Tuesday, June 13, 2006
A Modest Proposal: Barthian Implications on the Question of Justification's Formal Cause
Over at Pontifications I came across Al Kimel's recent discussion of the doctrine of Justification (We Can Earn it to Lose it). He begins with a quote from Matt Kennedy's recent posting at Stand Firm where Matt attempts to give a brief description of the differences between Anglican Evangelicals and Anglican Catholics on the question of justification.
I don't intend to critique either blogger in this entry. I merely point out these examples to illustrate that the main issue that continues to divide Western Christians -- Catholics and Protestants -- hasn't changed much in nearly five centuries with regard to the way the arguments on both sides have been presented; nor is this an issue that is going away anytime soon, despite genuine attempts on both sides to achieve rapprochement on what Luther described as the "articulus stantis vel candentis ecclesiae."
For theologians, this debate has not been so much about whether faith or works or some combination of the two justifies a person, as is popularly thought; but rather it has been about how theologians have answered the question "What is justification's formal cause?" For example, is the formal cause of the justification of the sinner the imputed alien-righteousness of Christ as most Protestants claim? Or are we justified by the gracious "supernaturalization of our natures" (to borrow Al Kimel's apt description of the Council of Trent's teaching on the matter)?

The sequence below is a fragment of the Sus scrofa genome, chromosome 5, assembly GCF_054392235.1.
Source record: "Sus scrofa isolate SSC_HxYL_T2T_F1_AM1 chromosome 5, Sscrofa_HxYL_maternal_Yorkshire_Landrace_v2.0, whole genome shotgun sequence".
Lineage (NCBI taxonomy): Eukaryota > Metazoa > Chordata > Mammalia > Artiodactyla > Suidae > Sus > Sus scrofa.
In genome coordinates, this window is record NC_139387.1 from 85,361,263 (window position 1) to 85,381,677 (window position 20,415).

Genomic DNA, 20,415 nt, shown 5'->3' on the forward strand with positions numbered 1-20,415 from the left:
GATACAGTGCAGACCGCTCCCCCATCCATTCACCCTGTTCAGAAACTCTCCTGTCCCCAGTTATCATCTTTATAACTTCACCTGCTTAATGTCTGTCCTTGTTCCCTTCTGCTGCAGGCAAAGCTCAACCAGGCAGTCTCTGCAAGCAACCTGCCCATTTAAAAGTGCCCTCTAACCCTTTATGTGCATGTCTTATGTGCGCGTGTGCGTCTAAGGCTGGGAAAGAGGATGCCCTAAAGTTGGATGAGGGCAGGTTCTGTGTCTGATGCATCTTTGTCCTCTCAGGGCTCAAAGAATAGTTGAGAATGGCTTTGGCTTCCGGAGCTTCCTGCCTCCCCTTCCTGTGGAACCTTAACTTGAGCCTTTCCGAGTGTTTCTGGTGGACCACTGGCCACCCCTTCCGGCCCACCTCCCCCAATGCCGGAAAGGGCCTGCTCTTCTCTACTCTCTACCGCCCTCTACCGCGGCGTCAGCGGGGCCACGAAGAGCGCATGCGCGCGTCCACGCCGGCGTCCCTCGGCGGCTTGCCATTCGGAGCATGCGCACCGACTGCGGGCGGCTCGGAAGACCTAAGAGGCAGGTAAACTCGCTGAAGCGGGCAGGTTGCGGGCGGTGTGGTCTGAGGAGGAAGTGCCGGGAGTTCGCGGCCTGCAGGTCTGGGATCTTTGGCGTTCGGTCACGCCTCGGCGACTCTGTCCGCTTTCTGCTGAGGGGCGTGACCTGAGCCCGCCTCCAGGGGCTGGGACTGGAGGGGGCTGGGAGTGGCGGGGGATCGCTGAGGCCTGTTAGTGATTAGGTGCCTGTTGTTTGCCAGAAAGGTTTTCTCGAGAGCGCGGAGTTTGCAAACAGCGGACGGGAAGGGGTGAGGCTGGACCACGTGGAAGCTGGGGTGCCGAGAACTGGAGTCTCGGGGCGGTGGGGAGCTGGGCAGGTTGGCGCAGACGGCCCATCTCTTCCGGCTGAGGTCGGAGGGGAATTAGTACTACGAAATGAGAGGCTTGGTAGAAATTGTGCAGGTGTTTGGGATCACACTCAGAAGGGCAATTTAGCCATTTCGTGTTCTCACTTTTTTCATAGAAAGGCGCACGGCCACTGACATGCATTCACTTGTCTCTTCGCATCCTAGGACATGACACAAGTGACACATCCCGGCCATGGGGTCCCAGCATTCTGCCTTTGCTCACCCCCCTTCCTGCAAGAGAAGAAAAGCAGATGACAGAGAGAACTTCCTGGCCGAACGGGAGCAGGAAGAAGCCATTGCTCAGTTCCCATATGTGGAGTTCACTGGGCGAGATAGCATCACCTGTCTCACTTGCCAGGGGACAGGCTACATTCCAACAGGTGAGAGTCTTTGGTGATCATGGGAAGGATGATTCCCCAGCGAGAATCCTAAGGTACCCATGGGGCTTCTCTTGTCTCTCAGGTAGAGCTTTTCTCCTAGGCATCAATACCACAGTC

I'd like to make a modest proposal here, one suggested by Barth's actualist theology. I am particularly impressed by the strong distinction that Barth makes between the objective and existential moments of salvation. Despite many centuries of polemical hashing and rehashing on the subject, I suggest that Barth's insights might just serve to expose the inherently anthropocentric underpinnings and assumptions of the theological approaches of BOTH sides of this issue. If (as Barth's interpreter George Hunsinger describes it) the actuality and truth of our salvation does not depend on the existential occurrence of it, but rather the existential occurence of salvation is brought about by the actuality and truth of it, then it is simply wrongheaded to ground the event and occurrence of justification in something that happens to or within the individual sinner (whether as something imputed to, imparted to, or even "supernaturalized" within a person).
Rather a truly Christocentric approach to this issue would see the "formal cause" of justification (i.e., the actuality of salvation) as the ontological and vicarious identification of Christ with ALL humankind, which (as an existential encounter) becomes true for us even as we begin to recognize that it has always been true apart from us, and even against us. As St. Paul says, "...While we were yet sinners, Christ died for us" (Romans 5:8).
Until next time.